If you’ve ever been an observer of a focus group you may already know that M&M’s are the unofficial snack food for the two-hour session. No one really knows how the tradition started, but the multi-colored candy treat has an uncanny ability to keep everyone on task as they listen to the conversation being held with their current or prospective customers. In addition to “plain or peanut?” Power Marketing Research has often had clients ask us what they should be looking and listening for during a focus group. As a client/observer here are some key things to watch for:
Recently we have been hearing the term “focus group” used to describe many different types of interactions—everything from a telephone call with a single customer to a 30-minute staff meeting over coffee. In the world of marketing research, a focus group is a defined as a qualitative tool to reach out to customers or potential customers. Let’s delve a little more deeply into how focus groups works and how they might be used to gather data for your needs.
One of the best ways to make improvements to your business is to better understand how your customer experiences your products or services. The best way to do this is by mapping out their experience and then looking for opportunities to make those improvements. Think of it as the ultimate road trip where you get to ride along with your customer. You can map out the entire trip, such as making an initial contact through a sale, or just a specific interaction. The mapping process takes a few key steps: define the customer, conduct research, and develop the map.
Most employers know that employee turnover is one of the highest costs they will incur. Hiring and training staff, service disruption, and customer service all end up suffering. Measuring employee attitudes and listening to their opinions can lead to lower turnover and increase your bottom line.
Here are some steps you can take to start exploring employee research.
1. Identify the key issues. What issues are most critical related to employee retention? Talk to upper and middle managers and uncover what is causing the most concern. These issues serve as the starting point for constructing the questions you'll be asking employees.
2. Start talking to employees. Work with a cross-section of employees to learn what are the drivers of employee satisfaction. A focus group is a useful method for gathering this information.
If you're thinking about launching a new product or service, a critical first step is going through a customer discovery process. The process typically consists of deciding what problem you are solving for your customer, and then testing that out with potential customers. Creating a persona for the intended customer will allow you to begin generating a list of questions which can be used during customer interviews. Here are some sample interview questions to consider:
One of the best ways to communicate value to your potential customer is by showcasing how you have already helped a current or past customer.
Here are a few tips for writing compelling case studies:
- Tell the story from the perspective of a potential customer. Be results-driven in your language so that prospect sees how your can meet their specific needs. Include all the relevant details such as the customer name, project title and goals. Describe exactly how you met the goals. What will the long-term effect be for the customer? Demonstrate why you were successful.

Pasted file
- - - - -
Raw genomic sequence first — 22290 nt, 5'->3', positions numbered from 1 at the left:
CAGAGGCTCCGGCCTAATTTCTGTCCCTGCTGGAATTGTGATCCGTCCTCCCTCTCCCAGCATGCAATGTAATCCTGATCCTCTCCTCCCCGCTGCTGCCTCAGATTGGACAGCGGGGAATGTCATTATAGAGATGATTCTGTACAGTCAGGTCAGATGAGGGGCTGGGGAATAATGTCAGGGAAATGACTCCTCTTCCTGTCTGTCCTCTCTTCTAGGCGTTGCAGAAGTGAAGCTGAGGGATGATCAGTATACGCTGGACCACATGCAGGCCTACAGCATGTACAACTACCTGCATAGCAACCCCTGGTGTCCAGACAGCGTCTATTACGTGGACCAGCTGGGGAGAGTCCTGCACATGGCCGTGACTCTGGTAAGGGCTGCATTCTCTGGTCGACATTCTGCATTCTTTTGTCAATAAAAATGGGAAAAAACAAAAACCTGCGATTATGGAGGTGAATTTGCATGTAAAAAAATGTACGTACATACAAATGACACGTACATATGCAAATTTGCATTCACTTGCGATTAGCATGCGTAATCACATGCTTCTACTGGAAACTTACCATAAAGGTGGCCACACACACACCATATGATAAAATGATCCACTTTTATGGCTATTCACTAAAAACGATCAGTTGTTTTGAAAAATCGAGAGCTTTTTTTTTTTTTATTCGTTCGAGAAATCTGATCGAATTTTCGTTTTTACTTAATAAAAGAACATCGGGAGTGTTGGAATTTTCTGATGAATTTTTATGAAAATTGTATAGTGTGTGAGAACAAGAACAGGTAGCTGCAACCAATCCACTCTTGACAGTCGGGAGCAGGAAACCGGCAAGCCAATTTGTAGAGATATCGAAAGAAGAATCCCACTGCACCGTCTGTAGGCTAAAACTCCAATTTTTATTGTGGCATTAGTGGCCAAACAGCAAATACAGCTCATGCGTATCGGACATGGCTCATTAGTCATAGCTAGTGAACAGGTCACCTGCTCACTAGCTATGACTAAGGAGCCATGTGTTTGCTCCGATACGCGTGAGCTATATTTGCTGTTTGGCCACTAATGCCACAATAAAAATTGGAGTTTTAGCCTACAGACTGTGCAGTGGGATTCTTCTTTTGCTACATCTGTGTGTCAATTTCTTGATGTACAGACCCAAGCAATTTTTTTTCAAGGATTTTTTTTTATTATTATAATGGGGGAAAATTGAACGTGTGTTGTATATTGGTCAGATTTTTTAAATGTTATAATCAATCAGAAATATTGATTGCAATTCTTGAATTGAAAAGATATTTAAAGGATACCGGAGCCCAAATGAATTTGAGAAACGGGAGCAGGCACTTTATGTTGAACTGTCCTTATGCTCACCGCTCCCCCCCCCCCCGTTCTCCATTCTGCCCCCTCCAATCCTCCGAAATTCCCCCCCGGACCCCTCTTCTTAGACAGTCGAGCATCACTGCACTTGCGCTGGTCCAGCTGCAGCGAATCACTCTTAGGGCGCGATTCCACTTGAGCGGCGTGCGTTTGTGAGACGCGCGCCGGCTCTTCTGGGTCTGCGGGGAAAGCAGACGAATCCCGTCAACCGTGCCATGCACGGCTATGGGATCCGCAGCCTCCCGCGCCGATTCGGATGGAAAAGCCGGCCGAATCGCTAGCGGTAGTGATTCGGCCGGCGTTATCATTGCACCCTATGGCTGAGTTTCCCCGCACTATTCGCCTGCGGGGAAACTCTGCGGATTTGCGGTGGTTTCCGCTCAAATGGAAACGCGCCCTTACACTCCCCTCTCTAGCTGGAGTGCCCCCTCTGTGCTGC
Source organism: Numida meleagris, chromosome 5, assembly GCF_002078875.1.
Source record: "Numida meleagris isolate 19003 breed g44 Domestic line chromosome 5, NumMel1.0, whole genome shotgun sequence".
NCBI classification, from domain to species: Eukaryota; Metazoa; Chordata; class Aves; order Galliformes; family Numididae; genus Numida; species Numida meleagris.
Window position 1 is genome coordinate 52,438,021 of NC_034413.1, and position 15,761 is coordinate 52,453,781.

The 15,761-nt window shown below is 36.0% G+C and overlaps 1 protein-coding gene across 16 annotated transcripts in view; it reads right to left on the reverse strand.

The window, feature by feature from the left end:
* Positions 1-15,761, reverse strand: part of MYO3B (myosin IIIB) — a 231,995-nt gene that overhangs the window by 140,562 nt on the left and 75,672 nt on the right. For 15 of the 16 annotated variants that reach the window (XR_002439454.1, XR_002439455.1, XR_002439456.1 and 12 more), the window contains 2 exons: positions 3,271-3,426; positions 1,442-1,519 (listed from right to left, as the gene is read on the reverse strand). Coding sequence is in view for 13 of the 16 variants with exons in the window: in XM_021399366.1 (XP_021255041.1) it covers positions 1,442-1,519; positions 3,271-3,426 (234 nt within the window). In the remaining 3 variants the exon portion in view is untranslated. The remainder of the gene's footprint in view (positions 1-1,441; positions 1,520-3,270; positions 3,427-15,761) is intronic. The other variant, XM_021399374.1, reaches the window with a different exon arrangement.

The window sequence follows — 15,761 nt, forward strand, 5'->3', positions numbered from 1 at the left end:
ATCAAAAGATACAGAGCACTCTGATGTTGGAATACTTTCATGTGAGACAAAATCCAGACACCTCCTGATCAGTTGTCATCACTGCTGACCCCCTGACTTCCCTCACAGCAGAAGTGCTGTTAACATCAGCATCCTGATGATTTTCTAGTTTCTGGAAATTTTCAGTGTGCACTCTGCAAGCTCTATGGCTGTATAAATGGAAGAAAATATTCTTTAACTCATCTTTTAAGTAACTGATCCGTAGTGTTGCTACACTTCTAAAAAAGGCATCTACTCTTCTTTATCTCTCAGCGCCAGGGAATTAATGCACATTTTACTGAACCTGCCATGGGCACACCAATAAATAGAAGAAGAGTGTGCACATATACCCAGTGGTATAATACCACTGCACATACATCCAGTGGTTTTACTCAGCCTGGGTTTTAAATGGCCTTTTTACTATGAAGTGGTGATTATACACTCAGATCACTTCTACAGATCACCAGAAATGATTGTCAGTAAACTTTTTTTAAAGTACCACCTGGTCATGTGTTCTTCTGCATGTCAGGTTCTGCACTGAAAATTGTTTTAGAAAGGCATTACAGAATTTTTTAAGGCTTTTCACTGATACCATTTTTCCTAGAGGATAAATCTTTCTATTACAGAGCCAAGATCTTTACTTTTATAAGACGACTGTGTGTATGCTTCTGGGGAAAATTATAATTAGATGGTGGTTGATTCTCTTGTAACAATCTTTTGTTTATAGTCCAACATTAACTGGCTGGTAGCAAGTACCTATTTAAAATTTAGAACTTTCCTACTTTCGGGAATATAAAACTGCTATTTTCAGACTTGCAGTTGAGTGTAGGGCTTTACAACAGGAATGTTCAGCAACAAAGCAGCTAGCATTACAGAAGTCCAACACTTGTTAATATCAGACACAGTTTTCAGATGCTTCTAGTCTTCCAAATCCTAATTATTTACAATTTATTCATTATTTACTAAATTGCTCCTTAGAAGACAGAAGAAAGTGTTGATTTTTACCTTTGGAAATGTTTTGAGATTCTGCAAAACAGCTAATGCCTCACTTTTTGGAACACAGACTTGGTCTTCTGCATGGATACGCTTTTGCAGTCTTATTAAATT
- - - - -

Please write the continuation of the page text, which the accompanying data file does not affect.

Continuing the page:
It may sound like the plot of a science fiction novel, but what if you could predict the future? Better yet, what if you could read people’s minds? While you’re developing a new product or service wouldn’t it be incredible to know whether it will succeed or not? Getting inside your customer’s head and determining whether they will buy your product or service might seem like an impossible task but the creation of a customer scorecard, paired with marketing research, can yield the answers to your questions.
You probably just got one in your e-mail inbox; or maybe the last time you stayed in a hotel; and that shopping site keeps asking you to do it now. I'm talking about taking a survey.
Why should you take time out of your busy day to respond to a survey? Here are a few great reasons:
Surveys are used to make critical business decisions, improve customer service, and guide strategic direction. Your input is a valuable part of this process.
People Read Your Responses
When you are asked to provide a response someone is typically taking the time to read that response. Open-ended questions are especially useful to marketers and research staff because we read your direct comments.
They Can't Change What They Don't Know
A company can't make quality or customer service improvements if they don't know there is a problem. Your input (and those of anyone surveyed) help identify customer service issues that need addressing.
Good News Helps Too
It's also helpful for companies to hear the good news as well as the bad. Offer praise when it's deserved so that extra efforts can be rewarded.
We Need Your Input
Marketing researchers need your input. The more responses we have, the more conclusions we can draw. Your opinions really do matter!
A marketing research project can be filled with many important decisions. Focus groups are complicated by the fact that there are decisions to be made about the location, recruiting participants, incentives, and much more. Before you start any focus group project you should be thinking about one of the most important decision you will make—who will moderate the focus groups? The moderator is the leader of the focus groups and ensuring that you have the right moderator will lead to a great project. Here's what you should be asking: